Wars happen in Afghanistan. The foreigners are leaving. Afghans flee. And some NGOs decide to stay. Doctors without borders, is one of them. The organization has been in the country since 1980. The return of the Taliban, in power (again like 20 years ago) since last Sunday, puts the organization once again at a fever pitch. But it is not an unknown situation. They have always had a dialogue with them. “Why don’t we have it now?”
In an extensive account shared with Clarion, Christopher stokes, a Humanitarian Affairs Specialist from MSF, and Jonathan Whittall, Director of the MSF Analysis Department, describe the way the organization has chosen to prevail in a country “which has seen invading forces come and go over the centuries.”
The fall of Kabul
They tell of the chain of events that was unleashed frantically with the arrival of the Taliban on Sunday in Kabul, which fell, they admit, “unopposed”.
The images of vertigo were multiplying, that of the Western embassies packing their suitcases, the Afghans desperately trying to flee, the spectacle of foreigners who they fled en masse and many NGOs that ceased their activities, they list.
“In contrast to these scenes, Doctors Without Borders (MSF) and a handful of other humanitarian agencies have maintained their presence and activities at the height of the fighting, providing assistance to save the lives of sick and injured people, “they say.
Doctors Without Borders and a handful of other humanitarian agencies have maintained their presence and activities in the country: Photo: MSF in Kabul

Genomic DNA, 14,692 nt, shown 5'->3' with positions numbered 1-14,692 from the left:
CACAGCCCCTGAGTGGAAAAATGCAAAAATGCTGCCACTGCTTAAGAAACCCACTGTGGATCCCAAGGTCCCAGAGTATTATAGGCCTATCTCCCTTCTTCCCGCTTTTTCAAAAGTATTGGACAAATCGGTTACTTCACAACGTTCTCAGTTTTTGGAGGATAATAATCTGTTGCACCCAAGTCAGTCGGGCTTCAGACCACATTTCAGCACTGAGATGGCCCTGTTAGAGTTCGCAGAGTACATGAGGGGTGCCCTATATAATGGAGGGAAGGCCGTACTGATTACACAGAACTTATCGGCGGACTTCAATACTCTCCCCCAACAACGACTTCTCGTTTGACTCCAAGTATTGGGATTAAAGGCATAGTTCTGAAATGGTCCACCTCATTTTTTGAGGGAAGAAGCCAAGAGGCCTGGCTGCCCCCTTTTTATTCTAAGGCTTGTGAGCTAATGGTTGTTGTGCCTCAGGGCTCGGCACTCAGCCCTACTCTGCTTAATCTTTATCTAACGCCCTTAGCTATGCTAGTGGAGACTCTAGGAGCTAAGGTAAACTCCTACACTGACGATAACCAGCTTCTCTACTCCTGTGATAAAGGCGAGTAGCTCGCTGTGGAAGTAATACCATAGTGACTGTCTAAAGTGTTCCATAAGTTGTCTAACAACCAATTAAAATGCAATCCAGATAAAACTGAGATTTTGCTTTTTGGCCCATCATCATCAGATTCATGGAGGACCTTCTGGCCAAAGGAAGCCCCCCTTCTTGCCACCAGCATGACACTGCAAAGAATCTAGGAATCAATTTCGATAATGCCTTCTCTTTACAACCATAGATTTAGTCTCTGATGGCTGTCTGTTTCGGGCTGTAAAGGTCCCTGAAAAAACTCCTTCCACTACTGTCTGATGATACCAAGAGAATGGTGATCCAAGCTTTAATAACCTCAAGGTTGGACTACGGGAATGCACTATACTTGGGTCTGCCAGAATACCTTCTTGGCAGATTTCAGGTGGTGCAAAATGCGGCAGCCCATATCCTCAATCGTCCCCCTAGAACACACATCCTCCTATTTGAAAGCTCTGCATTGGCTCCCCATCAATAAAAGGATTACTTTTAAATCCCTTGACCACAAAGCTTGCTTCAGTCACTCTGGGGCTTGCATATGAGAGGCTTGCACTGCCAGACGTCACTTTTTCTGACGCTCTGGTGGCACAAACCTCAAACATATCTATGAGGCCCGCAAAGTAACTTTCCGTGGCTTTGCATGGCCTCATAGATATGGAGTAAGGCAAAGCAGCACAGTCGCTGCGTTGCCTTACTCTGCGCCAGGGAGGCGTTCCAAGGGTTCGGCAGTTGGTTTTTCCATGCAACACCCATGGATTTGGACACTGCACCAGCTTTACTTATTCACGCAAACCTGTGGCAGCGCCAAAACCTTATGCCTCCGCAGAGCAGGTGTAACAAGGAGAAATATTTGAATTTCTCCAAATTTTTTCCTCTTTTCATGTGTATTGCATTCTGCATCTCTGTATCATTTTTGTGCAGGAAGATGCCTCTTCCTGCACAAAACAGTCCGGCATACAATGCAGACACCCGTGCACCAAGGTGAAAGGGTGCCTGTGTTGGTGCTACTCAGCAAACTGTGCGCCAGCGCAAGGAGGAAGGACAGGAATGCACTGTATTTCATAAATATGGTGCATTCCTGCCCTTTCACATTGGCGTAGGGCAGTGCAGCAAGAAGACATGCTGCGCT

How has this been possible? The organization recognizes that it has had both successes and failures in Afghanistan. But the only way to be able to operate in the country is by having the “explicit agreement” of all parties, including the Taliban.
“Our principles of neutrality, independence and impartiality, which can sometimes seem abstract, were put in place by talking to all parties, rejecting funding from governments, clearly identifying ourselves so as not to be confused with other groups that might have other interests, and doing our hospitals weapons-free zones, “they explain.
“Whoever came to a privately funded MSF hospital literally he had to leave his gun at the door. “
“During our work in Kunduz or Lashkar Gah hospitals, we regularly explained to American, Afghan and Taliban soldiers that we would never turn away any patientRegardless of whether it was a wounded government soldier, a victim of a car accident or a wounded Taliban fighter, “they say, regardless of whether it was a terrorist or a soldier, a criminal or a politician.
“We often had to ask American and Afghan soldiers to leave and return without their weapons if they wanted to visit the hospital,” he says.
The United States remained in Afghanistan for 20 years in what was called the “eternal war”. The invasion removed the Taliban from power, and aimed to train and equip Afghan forces to return the country to a democratic system away from the regime of the Taliban, who had ruled under a strict interpretation of sharia.
The departure of the US, hasty for many, opened the doors for the return of the Taliban.
The departure of the US, hasty for many, opened the doors for the return of the Taliban. Photo: MSF in Kabul
The neutrality approach and dialogue with everyone, and accepting everyone did not always work for the organization.